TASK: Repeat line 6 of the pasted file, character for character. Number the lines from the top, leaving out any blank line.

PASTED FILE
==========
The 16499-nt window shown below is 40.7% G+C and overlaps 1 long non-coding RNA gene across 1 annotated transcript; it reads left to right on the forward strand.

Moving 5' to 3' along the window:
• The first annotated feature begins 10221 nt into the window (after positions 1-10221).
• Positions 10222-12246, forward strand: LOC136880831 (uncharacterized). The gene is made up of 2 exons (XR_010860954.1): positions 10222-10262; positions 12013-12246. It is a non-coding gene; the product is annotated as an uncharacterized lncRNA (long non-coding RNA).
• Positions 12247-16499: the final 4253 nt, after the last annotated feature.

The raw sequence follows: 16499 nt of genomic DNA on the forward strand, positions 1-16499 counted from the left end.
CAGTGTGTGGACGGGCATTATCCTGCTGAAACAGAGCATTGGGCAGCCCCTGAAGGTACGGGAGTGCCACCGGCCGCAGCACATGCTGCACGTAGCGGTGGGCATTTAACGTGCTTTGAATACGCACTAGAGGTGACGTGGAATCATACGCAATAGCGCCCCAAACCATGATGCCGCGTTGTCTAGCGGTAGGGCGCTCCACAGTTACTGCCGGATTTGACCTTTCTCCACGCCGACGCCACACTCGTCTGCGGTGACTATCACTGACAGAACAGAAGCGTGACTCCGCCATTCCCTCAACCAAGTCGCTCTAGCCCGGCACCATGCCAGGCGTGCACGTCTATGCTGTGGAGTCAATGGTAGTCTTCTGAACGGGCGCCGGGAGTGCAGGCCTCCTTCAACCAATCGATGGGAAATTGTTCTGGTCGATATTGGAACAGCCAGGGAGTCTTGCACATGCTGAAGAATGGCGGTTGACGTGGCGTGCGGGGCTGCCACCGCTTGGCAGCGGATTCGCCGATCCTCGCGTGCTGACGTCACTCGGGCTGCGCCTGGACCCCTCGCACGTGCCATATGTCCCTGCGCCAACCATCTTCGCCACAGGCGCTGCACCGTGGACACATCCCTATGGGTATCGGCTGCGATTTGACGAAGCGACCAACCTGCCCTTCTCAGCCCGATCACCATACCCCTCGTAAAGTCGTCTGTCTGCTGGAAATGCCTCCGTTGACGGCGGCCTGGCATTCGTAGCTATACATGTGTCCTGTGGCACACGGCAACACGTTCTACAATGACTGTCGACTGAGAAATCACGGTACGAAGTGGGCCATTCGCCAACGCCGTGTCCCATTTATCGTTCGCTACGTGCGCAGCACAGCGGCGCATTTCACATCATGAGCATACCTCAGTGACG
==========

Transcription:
The raw sequence follows: 16499 nt of genomic DNA on the forward strand, positions 1-16499 counted from the left end.